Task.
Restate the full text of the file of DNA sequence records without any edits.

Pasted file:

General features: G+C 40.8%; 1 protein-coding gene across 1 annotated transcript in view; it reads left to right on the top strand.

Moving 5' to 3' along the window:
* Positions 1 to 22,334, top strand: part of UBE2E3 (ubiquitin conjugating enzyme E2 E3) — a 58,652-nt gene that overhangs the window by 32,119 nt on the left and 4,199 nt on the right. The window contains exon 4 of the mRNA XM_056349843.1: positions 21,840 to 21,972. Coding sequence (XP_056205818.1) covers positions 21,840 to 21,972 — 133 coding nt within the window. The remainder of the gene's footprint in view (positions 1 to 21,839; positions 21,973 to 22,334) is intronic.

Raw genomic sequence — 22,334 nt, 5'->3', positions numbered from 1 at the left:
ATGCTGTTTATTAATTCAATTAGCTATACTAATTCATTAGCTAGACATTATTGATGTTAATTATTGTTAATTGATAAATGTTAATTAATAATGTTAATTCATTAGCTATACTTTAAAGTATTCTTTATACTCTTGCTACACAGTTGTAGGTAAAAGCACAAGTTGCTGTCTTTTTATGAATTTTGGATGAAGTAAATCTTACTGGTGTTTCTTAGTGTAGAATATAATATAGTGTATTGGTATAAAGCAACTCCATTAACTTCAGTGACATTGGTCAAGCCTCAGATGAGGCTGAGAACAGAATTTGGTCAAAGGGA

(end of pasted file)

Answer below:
General features: G+C 40.8%; 1 protein-coding gene across 1 annotated transcript in view; it reads left to right on the top strand.

Moving 5' to 3' along the window:
* Positions 1 to 22,334, top strand: part of UBE2E3 (ubiquitin conjugating enzyme E2 E3) — a 58,652-nt gene that overhangs the window by 32,119 nt on the left and 4,199 nt on the right. The window contains exon 4 of the mRNA XM_056349843.1: positions 21,840 to 21,972. Coding sequence (XP_056205818.1) covers positions 21,840 to 21,972 — 133 coding nt within the window. The remainder of the gene's footprint in view (positions 1 to 21,839; positions 21,973 to 22,334) is intronic.

Raw genomic sequence — 22,334 nt, 5'->3', positions numbered from 1 at the left:
ATGCTGTTTATTAATTCAATTAGCTATACTAATTCATTAGCTAGACATTATTGATGTTAATTATTGTTAATTGATAAATGTTAATTAATAATGTTAATTCATTAGCTATACTTTAAAGTATTCTTTATACTCTTGCTACACAGTTGTAGGTAAAAGCACAAGTTGCTGTCTTTTTATGAATTTTGGATGAAGTAAATCTTACTGGTGTTTCTTAGTGTAGAATATAATATAGTGTATTGGTATAAAGCAACTCCATTAACTTCAGTGACATTGGTCAAGCCTCAGATGAGGCTGAGAACAGAATTTGGTCAAAGGGA